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Official Journal of the , , , ,
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Indexed/Abstracted in: CINAHL, Current Contents/Clinical Medicine, EMBASE, PubMed/MEDLINE, Science Citation Index Expanded (SciSearch), Scopus
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Capodaglio P.1, Narici M. V. 2, Rutherford O. M. 3, Sartorio A. 4
1 Centre for the Study of Motor Activities (CSAM) Institute of Pavia, “S. Maugeri” Foundation, IRCCS;
2 Department of Exercise and Sport Science, Manchester Metropolitan University, Alsager, UK;
3 Imperial College School of Medicine, London, UK;
4 Laboratory of Endocrinological Research (LSRE), Italian Auxologic Institute, IRCCS, Milan and Metabolic Diseases Unit III, Italian Auxologic Institute, IRCCS, Piancavallo (VB), Italy
Ageing is associated with reduced maximal aerobic power, muscle strength and power; namely, reduced fitness. Based on the existing evidence concerning exercise prescription for healthy adults, in 1990, the American College of Sports Medicine (ACSM) made the following recommendations: frequency of training: 3-5 days/week, intensity: 60-90% HRmax, or 50-85% ˙VO2max, duration: 20-60 min of continuous aerobic activity with involvement of large muscle groups. However, the target of improving/maintaining physical fitness is inappropriate for the whole elderly population, which includes the frail. In these subjects, the achievement of a better health status is certainly the primary goal, as recently stated by the 1996 Heidelberg guidelines. Physical activity should be prescribed on the basis of an individual health/fitness gradient with different goals. Lower levels of physical activity than those recommended by the ACSM may reduce the risk for certain chronic degenerative diseases and yet may not be of sufficient quantity or quality to improve ˙VO2max. In the wake of these considerations and the inclusion of the improvement/maintaining of health status among the goals of exercise prescription in the elderly population, in 1991, the ACSM lowered the recommended exercise intensity to as low as 35-40% ˙VO2max. One of the most critical consequences of ageing of the motor system is muscle weakness. Several causes may be held responsible for this phenomenon; among these sarcopenia is, probably, the most common. The latter involves both a decrease in muscle fibre size and number. However, atrophy cannot alone entirely account for senile muscle weakness. As a matter of fact, the maximum force that may be generated per muscle cross-sectional area (F/CSA) is lower in elderly subjects. This phenomenon suggests that muscular or neural factors, or more likely both, are involved. Another common cause for the decrease in F/CSA is muscle activation. Recent reports show incomplete quadriceps muscle activation in very old (80+) men and women. Since almost complete (95%) muscle activation was found in a population of subjects ~70 year old, it seems that activation capacity rapidly falls beyond the 7th decade. Therefore, taken together, the above neural factors may account for large part of the decrease in force with ageing. Hormonal changes in themselves are not the simple explanation for all of the changes associated with ageing. Studying the effects of strength training on the endocrine system is complicated by a variety of factors related to both the exercise challenge itself and the accurate measurements of hormones. The measurement of hormonal changes is complicated by the manner in which they are released, transported and interact with the target tissue. Many hormones are released in a pulsatile manner with superimposed diurnal, monthly, and seasonal rhythms. They often exist in different molecular weight fractions and are frequently transported in a bound form. From the work that has been carried out in younger people it would appear, that if sufficient high resistance exercise is carried out, then the acute hormonal response is not qualitatively different to that following a bout of endurance exercise. Exercise training programs have been suggested as possible countermeasures against involutional bone loss, being able to prevent or reverse almost 1% of bone loss per year in both lumbar spine and femoral neck for both pre- and postmenopausal women. As far as elderly people are concerned, it appears that strength training may have a more beneficial effect than aerobic training on BMD, especially in postmenopausal women, although some evidence suggests that also aerobic training may improve BMD in the elderly. To date, the effect of physical activity on bone turnover has received limited attention despite the strict dependence of bone mass on the balance between bone formation and bone resorption. The equilibrium between these two components of bone turnover is crucial for bone mass and BMD, since bone loss, or increase, results from an uncoupling of bone formation and bone resorption.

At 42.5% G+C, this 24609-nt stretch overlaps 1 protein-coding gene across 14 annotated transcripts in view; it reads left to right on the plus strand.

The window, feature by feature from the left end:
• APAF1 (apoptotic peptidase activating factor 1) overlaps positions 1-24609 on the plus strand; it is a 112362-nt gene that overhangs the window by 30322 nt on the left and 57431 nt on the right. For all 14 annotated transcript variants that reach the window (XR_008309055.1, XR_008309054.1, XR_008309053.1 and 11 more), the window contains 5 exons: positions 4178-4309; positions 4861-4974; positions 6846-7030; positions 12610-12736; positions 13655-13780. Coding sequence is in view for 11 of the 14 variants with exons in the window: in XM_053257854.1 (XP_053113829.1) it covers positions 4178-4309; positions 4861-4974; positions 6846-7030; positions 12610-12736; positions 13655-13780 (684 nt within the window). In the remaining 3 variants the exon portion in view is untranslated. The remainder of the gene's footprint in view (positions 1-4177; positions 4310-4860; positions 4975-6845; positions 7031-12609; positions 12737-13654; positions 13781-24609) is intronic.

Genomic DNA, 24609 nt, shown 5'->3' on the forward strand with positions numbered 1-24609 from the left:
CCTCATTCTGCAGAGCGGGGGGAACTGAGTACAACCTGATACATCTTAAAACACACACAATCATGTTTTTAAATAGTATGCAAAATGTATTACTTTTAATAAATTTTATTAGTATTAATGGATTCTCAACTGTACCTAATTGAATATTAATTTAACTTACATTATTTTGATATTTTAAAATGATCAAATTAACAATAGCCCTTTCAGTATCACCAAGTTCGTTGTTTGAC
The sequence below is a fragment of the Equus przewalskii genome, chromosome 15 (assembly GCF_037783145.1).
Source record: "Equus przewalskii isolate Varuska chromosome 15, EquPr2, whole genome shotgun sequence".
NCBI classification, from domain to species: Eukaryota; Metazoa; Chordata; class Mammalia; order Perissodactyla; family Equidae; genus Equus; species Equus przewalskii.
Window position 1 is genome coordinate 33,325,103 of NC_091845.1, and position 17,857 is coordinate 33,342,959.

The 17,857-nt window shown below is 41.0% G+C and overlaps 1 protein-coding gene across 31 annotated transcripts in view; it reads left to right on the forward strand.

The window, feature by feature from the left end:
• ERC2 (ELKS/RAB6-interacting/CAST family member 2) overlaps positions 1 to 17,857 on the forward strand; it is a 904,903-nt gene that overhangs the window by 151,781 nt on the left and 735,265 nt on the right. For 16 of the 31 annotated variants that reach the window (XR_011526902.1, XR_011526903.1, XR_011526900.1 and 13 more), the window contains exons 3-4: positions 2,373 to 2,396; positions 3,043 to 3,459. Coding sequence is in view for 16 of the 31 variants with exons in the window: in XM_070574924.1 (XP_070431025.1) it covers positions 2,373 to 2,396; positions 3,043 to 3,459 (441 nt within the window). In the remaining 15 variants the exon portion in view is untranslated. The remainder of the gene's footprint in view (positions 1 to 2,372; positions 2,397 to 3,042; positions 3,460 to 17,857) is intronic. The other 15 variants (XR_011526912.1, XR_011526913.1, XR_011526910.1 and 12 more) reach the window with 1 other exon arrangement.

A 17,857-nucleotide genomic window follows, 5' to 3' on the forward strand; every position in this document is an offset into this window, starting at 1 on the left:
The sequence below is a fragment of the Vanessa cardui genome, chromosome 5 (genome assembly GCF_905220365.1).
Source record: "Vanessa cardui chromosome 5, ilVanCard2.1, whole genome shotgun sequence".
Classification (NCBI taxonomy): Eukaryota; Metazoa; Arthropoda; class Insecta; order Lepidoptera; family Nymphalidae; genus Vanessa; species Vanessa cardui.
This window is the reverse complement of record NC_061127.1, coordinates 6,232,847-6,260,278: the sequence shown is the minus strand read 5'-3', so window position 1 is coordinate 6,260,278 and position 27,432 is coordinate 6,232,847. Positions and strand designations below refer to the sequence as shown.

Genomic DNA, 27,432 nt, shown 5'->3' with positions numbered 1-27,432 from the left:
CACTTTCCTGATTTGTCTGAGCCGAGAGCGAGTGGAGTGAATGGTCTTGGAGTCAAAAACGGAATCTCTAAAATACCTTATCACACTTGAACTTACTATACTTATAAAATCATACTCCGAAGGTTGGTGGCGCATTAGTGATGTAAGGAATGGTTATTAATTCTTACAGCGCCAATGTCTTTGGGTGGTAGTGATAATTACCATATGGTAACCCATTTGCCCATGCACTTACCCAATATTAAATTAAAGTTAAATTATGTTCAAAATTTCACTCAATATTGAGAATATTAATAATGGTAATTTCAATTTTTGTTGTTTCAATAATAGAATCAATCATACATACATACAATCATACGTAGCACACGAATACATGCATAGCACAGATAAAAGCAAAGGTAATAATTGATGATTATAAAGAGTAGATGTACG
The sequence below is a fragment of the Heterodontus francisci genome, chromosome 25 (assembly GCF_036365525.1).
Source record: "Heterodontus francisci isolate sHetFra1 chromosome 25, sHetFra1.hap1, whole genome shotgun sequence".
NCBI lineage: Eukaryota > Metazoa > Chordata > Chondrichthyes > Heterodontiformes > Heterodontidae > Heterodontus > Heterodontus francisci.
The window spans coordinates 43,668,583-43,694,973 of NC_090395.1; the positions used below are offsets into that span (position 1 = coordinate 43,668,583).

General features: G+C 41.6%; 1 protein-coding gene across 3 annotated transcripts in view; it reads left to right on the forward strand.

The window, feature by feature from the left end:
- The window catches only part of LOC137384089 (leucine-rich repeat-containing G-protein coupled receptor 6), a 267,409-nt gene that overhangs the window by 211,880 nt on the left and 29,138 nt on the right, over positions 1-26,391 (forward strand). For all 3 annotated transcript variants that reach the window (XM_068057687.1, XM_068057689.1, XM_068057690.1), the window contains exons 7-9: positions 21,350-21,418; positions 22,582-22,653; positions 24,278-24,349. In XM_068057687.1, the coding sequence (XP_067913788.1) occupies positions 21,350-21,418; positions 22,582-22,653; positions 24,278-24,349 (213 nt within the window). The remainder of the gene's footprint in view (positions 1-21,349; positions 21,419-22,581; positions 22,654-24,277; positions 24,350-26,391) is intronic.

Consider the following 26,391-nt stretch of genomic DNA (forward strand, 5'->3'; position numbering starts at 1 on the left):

During the last few years there has been a rapid development of reliable methods to measure biochemical markers of bone metabolism. Since these markers reflect the cellular events, they may provide new opportunities to elucidate the effects of physical exercise on bone metabolism.